Sparking a Big Bang

“Since the dawn of man” is really not that long,
As every galaxy was formed in less time than it takes to sing this song.

— ‘Big Bang Theory’ theme

Why do it at all?

81148f0fea9fe357242f9af3081a4c3fStarting with a creation myth is by no stretch the only (or even the best) way to start word-building. It is the toppiest of top-down design design approaches. However, I think it has some advantages.

First, I think its a good way to set the tone and major themes of a campaign. If your major conflicts are between good and evil, you can set them up from the very beginning. If you want a more nuanced political situation, you can bake it in to the universe.

Second, it helps justify the choices you’ve made in world-building. If magic works a certain way, it can be reflected in the very makeup of the universe. Want dwarves to hate elves? Have the gods give the surface to the elves and depths below to the dwarves and let conflict ensue. Also, its a great backdrop element to drop in plot clues and campaign goals. What if the garden of Eden was real, and the tree of life still bore fruit? Wouldn’t intrepid adventurers want to take a bite?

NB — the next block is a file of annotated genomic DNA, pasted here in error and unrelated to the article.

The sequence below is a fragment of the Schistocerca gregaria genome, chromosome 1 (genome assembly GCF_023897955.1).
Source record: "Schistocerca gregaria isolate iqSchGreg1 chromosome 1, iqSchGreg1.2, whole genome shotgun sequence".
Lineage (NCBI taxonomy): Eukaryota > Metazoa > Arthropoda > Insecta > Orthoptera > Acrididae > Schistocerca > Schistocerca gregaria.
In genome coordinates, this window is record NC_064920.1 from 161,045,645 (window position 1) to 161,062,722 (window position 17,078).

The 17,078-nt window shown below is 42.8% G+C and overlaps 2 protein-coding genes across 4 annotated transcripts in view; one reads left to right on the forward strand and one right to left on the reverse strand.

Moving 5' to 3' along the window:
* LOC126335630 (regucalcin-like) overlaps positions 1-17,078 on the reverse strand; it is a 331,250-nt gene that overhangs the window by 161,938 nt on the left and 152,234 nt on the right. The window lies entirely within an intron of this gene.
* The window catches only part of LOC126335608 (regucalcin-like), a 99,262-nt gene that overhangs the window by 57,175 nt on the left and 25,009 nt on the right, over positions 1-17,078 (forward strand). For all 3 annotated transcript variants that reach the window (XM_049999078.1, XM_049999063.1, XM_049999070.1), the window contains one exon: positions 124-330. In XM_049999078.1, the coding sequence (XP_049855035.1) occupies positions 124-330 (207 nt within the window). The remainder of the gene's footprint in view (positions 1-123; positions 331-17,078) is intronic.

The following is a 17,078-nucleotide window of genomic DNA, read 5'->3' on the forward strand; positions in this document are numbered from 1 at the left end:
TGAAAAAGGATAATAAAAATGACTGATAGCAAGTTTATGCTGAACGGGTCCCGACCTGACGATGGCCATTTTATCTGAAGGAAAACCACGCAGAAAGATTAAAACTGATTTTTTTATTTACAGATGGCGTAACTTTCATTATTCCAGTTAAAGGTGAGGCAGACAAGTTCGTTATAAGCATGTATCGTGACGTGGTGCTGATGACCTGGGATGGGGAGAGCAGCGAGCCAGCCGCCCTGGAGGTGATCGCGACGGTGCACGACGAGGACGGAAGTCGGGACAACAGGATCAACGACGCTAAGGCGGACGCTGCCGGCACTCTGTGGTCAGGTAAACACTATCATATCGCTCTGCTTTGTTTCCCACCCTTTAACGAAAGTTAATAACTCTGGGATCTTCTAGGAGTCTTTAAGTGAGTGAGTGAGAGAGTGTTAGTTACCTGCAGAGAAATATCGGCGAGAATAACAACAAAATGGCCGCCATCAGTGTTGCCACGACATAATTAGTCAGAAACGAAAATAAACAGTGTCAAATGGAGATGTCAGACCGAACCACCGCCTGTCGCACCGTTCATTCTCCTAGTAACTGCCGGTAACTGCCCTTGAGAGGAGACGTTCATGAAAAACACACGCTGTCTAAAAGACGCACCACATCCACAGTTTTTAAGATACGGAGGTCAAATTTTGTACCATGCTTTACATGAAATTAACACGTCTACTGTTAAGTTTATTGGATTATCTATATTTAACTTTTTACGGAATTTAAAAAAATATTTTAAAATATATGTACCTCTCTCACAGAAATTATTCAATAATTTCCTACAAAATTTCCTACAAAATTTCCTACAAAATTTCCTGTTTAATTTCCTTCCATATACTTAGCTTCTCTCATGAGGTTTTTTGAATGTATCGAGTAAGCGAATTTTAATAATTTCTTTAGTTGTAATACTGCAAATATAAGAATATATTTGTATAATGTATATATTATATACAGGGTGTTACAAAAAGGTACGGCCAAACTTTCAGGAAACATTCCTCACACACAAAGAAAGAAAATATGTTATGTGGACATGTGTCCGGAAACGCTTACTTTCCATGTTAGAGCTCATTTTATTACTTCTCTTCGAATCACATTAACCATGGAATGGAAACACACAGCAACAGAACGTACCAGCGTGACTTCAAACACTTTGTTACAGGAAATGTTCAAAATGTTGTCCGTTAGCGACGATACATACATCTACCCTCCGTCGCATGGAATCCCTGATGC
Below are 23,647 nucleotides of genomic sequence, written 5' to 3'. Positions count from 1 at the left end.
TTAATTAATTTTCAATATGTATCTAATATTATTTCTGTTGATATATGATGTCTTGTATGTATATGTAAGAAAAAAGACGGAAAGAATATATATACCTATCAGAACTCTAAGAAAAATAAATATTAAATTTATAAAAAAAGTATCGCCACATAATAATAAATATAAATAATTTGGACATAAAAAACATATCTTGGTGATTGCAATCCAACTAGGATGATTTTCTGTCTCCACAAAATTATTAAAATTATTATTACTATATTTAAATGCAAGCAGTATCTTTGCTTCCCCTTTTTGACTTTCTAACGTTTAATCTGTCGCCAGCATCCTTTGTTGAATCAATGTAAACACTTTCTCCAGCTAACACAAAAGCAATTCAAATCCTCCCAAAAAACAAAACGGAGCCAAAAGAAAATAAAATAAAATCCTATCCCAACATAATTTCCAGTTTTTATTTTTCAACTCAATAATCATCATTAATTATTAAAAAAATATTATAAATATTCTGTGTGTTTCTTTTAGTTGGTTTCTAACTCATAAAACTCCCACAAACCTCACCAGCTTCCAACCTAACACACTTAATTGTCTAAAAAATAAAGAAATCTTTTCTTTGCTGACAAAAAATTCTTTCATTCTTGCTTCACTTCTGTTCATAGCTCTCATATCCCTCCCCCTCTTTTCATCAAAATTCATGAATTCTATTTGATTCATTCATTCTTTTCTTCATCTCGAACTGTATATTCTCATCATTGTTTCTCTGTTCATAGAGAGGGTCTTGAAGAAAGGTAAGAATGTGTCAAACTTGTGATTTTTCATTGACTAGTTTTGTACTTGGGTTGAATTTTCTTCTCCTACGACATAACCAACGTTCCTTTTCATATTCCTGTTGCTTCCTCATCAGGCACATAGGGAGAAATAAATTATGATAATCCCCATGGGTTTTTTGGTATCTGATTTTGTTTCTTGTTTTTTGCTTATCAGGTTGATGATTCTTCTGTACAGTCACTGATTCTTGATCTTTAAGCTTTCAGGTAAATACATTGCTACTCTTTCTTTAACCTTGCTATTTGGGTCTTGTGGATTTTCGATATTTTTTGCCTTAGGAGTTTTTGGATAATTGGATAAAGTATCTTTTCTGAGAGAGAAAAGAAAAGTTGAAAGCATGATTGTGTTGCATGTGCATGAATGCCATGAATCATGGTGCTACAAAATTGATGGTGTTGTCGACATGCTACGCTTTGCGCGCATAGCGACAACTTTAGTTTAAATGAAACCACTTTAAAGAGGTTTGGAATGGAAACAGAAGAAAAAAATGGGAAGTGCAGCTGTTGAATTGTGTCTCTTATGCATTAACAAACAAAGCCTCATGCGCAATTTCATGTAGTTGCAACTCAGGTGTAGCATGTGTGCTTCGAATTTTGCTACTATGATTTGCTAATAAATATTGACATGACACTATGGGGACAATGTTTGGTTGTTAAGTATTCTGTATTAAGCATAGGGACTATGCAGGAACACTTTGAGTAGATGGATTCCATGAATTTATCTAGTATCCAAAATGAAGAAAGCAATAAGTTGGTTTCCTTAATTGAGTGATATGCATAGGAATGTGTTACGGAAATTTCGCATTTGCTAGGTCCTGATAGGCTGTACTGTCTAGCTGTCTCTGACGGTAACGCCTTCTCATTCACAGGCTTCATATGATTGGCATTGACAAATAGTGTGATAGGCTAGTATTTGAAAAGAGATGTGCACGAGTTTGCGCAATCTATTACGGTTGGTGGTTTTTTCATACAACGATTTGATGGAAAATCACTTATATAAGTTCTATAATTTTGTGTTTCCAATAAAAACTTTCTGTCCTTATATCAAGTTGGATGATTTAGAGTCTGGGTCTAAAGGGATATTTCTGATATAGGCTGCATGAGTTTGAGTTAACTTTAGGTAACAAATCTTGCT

So call it cleverness or conceit, but that is where I am starting.

To recap, we are building a fantasy campaign for The Fantasy Trip rules. It is a roughly bronze/iron age environment with no connection to our historical Earth. Our civilizations are relatively young, as the world has recently faced some kind of cataclysm destroying all the previous societies and structures (but leaving behind tantalizing treasures and profound mysteries).

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